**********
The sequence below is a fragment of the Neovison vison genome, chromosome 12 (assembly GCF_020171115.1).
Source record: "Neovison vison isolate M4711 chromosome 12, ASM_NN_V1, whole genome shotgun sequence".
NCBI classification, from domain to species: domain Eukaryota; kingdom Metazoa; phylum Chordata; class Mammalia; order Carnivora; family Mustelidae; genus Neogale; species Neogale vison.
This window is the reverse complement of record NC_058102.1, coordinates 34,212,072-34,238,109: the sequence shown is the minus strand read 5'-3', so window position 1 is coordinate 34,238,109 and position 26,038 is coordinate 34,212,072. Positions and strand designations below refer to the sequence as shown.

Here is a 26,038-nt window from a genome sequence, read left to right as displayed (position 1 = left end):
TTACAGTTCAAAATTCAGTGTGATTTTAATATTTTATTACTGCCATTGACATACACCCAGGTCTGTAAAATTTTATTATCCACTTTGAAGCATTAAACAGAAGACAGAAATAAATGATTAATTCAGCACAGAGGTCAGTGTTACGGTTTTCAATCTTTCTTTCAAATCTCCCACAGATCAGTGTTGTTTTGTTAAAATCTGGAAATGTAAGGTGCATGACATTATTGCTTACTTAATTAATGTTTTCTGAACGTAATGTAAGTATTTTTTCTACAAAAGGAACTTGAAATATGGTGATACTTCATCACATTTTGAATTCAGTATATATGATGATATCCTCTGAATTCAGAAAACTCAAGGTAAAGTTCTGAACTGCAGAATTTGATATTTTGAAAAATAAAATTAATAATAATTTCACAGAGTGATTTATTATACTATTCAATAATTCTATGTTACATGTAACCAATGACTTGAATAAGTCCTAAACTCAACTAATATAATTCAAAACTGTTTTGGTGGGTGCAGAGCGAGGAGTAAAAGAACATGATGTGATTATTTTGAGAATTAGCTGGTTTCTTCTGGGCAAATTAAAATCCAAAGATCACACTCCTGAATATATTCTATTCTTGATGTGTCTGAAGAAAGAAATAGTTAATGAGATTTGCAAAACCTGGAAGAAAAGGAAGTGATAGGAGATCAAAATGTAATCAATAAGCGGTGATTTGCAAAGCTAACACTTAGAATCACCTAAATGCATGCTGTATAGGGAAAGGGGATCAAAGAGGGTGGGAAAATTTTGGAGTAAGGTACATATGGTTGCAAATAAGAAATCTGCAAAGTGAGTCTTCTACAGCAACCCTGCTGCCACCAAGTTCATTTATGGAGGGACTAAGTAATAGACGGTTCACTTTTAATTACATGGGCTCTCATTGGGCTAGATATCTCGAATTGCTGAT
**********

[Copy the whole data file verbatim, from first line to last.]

The sequence below is a fragment of the Neovison vison genome, chromosome 12 (assembly GCF_020171115.1).
Source record: "Neovison vison isolate M4711 chromosome 12, ASM_NN_V1, whole genome shotgun sequence".
NCBI classification, from domain to species: domain Eukaryota; kingdom Metazoa; phylum Chordata; class Mammalia; order Carnivora; family Mustelidae; genus Neogale; species Neogale vison.
This window is the reverse complement of record NC_058102.1, coordinates 34,212,072-34,238,109: the sequence shown is the minus strand read 5'-3', so window position 1 is coordinate 34,238,109 and position 26,038 is coordinate 34,212,072. Positions and strand designations below refer to the sequence as shown.

Here is a 26,038-nt window from a genome sequence, read left to right as displayed (position 1 = left end):
TTACAGTTCAAAATTCAGTGTGATTTTAATATTTTATTACTGCCATTGACATACACCCAGGTCTGTAAAATTTTATTATCCACTTTGAAGCATTAAACAGAAGACAGAAATAAATGATTAATTCAGCACAGAGGTCAGTGTTACGGTTTTCAATCTTTCTTTCAAATCTCCCACAGATCAGTGTTGTTTTGTTAAAATCTGGAAATGTAAGGTGCATGACATTATTGCTTACTTAATTAATGTTTTCTGAACGTAATGTAAGTATTTTTTCTACAAAAGGAACTTGAAATATGGTGATACTTCATCACATTTTGAATTCAGTATATATGATGATATCCTCTGAATTCAGAAAACTCAAGGTAAAGTTCTGAACTGCAGAATTTGATATTTTGAAAAATAAAATTAATAATAATTTCACAGAGTGATTTATTATACTATTCAATAATTCTATGTTACATGTAACCAATGACTTGAATAAGTCCTAAACTCAACTAATATAATTCAAAACTGTTTTGGTGGGTGCAGAGCGAGGAGTAAAAGAACATGATGTGATTATTTTGAGAATTAGCTGGTTTCTTCTGGGCAAATTAAAATCCAAAGATCACACTCCTGAATATATTCTATTCTTGATGTGTCTGAAGAAAGAAATAGTTAATGAGATTTGCAAAACCTGGAAGAAAAGGAAGTGATAGGAGATCAAAATGTAATCAATAAGCGGTGATTTGCAAAGCTAACACTTAGAATCACCTAAATGCATGCTGTATAGGGAAAGGGGATCAAAGAGGGTGGGAAAATTTTGGAGTAAGGTACATATGGTTGCAAATAAGAAATCTGCAAAGTGAGTCTTCTACAGCAACCCTGCTGCCACCAAGTTCATTTATGGAGGGACTAAGTAATAGACGGTTCACTTTTAATTACATGGGCTCTCATTGGGCTAGATATCTCGAATTGCTGAT